Majority of Republicans, Democrats concerned about poor access to Tehran’s military sites
by Morgan Chalfant • Washington Free Beacon
A majority of voters from both parties are concerned about aspects of the Iran nuclear deal governing inspections of Tehran’s nuclear facilities, according to a survey released Tuesday by the University of Maryland’s Program for Public Consultation.
Participants in the national “Citizen Cabinet” survey were presented with a description of the dispute regarding Iran’s alleged nuclear weapons program and the principal components of the deal finalized in Vienna on July 14. They were then briefed on critiques of the agreement and subsequent rebuttals to those critiques.
Those surveyed were polled on the degree to which they found these criticisms or rebuttals convincing. Continue reading
By Alan M. Dershowitz • Boston Globe
A great debate is underway regarding the nuclear agreement with Iran — and the Obama administration is losing. Unhappy with the growing opposition to his legacy deal, President Obama is trying to stifle the debate by attacking the personal motives and public-communication methods of those who oppose the pact.
He recently derided some prominent opponents as “the same columnists and former administration officials that were responsible for us getting into the Iraq war.” Those comments followed last month’s characterization of deal critics as “talking heads and pundits, and folks who are not going to be making sacrifices, if in fact you end up in a conflict, who are reprising the same positions we saw during the Iraq war.”
Obama has also decried the millions spent by organizations in opposition, saying they have been “putting the squeeze” on members of Congress with TV ads and lobbying campaigns. These groups, he claims, are backed primarily by “billionaires who happily finance super PACs” and are “opposed to any deal with Iran.” In a July 18 address, he seemed particularly hostile to the influence of AIPAC; speaking a day after the pro-Israel lobbying group came out against the deal, he urged Congress to evaluate the agreement “based on facts . . . not based on lobbying.” Continue reading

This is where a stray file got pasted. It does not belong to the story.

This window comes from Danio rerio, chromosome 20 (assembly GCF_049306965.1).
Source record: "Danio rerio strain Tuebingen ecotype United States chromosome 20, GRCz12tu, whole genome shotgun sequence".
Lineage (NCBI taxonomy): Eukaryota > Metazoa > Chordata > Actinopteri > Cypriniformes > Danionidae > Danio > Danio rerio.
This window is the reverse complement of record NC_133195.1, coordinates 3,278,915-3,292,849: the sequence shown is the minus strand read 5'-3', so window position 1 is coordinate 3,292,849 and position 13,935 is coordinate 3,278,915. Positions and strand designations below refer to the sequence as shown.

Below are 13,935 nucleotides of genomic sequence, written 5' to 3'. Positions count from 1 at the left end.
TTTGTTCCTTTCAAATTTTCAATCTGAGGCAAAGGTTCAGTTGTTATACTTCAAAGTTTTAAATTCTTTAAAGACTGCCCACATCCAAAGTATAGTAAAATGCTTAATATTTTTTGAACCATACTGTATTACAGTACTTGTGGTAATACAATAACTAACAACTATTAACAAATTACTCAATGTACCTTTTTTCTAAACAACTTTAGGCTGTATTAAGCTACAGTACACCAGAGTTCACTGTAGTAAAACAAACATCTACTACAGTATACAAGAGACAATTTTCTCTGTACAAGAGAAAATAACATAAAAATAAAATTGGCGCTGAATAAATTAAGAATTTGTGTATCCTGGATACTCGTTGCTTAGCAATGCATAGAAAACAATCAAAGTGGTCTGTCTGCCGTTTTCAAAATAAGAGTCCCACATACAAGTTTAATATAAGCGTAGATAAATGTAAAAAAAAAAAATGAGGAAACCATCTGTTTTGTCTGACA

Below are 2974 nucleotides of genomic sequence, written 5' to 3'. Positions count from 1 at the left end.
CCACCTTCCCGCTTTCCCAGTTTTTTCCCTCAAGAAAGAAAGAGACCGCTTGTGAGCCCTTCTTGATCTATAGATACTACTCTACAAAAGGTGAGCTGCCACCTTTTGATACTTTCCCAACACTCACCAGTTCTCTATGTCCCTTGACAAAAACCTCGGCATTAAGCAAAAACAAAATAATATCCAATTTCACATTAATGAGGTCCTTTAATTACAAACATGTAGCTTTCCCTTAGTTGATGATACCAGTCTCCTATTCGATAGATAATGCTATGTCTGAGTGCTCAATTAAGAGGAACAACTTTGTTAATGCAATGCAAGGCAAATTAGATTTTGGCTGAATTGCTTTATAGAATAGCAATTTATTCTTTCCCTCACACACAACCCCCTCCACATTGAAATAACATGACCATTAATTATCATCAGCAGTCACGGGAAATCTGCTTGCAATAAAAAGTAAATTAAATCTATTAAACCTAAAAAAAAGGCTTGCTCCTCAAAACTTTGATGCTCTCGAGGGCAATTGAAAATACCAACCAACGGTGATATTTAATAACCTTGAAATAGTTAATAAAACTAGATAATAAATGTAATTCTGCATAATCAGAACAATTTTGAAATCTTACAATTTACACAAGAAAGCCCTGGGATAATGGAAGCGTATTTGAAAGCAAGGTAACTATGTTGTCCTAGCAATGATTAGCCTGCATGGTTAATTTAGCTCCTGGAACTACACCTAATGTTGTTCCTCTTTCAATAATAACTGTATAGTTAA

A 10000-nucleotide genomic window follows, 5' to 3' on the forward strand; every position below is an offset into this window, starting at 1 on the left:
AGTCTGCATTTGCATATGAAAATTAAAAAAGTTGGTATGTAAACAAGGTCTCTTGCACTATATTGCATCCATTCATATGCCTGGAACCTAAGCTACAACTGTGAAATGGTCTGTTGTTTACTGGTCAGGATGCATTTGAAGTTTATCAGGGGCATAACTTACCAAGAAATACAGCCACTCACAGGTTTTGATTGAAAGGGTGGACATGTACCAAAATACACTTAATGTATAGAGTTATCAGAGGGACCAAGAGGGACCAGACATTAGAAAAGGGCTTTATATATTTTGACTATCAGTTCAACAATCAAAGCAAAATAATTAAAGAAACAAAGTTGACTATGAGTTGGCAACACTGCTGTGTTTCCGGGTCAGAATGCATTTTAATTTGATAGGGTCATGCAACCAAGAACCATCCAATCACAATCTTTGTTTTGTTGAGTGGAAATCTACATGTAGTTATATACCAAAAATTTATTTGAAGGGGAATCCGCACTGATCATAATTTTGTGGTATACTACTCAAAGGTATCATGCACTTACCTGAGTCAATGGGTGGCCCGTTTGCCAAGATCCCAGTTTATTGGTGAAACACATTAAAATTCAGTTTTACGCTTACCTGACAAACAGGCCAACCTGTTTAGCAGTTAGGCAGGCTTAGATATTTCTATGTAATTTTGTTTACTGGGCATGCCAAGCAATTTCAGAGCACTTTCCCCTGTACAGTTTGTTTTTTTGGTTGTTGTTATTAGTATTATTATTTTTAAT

by The Editors • Bloomberg View
President Barack Obama took to the airwaves today, aiming to sell Congress and the American people on the wisdom of his nuclear deal with Iran. He had a case to make but chose not to make it. He decided instead to cast legitimate criticism of his pact as ignorant warmongering.
A few examples:
“We have achieved a detailed arrangement that permanently prohibits Iran from obtaining a nuclear weapon.” Actually, the deal’s restrictions end abruptly after 15 years, with some of the constraints on uranium enrichment fading away after just 10. Late in the speech, Obama made the case that much can change in a decade and that the West could be in a stronger position then to continue to block Iran’s nuclear desires. But the temporary nature of the deal remained disguised.
“Many of the same people who argued for the war in Iraq are now making the case against the Iran nuclear deal.” Certainly the Iraq war was sold on spurious grounds and had tragic results. Certainly Republicans and Democrats alike were far too credulous in accepting the Bush administration’s rationale. But these facts have absolutely nothing to do with this agreement. Continue reading
by Kyle Smith • New York Post
On Wednesday, at American University, Obama said the genocidal fascist freaks in Iran who chant “Death to America” are “making common cause with the Republican caucus” for opposing the deal.